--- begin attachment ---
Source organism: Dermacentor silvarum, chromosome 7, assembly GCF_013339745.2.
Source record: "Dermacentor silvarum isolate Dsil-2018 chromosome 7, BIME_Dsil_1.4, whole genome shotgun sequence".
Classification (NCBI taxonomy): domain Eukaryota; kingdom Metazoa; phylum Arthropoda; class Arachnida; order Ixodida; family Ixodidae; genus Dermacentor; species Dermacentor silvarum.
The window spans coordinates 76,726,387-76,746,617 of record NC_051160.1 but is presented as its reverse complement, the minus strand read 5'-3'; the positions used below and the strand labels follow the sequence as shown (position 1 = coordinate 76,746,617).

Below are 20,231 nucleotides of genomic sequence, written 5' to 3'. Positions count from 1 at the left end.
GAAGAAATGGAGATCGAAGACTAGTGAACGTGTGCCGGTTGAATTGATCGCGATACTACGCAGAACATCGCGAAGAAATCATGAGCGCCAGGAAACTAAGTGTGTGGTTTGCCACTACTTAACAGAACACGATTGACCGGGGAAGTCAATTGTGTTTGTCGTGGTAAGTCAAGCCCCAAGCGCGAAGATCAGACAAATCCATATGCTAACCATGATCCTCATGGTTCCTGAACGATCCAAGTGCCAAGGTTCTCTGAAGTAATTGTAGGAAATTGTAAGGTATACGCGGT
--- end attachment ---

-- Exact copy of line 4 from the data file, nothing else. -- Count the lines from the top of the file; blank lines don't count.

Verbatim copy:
The window spans coordinates 76,726,387-76,746,617 of record NC_051160.1 but is presented as its reverse complement, the minus strand read 5'-3'; the positions used below and the strand labels follow the sequence as shown (position 1 = coordinate 76,746,617).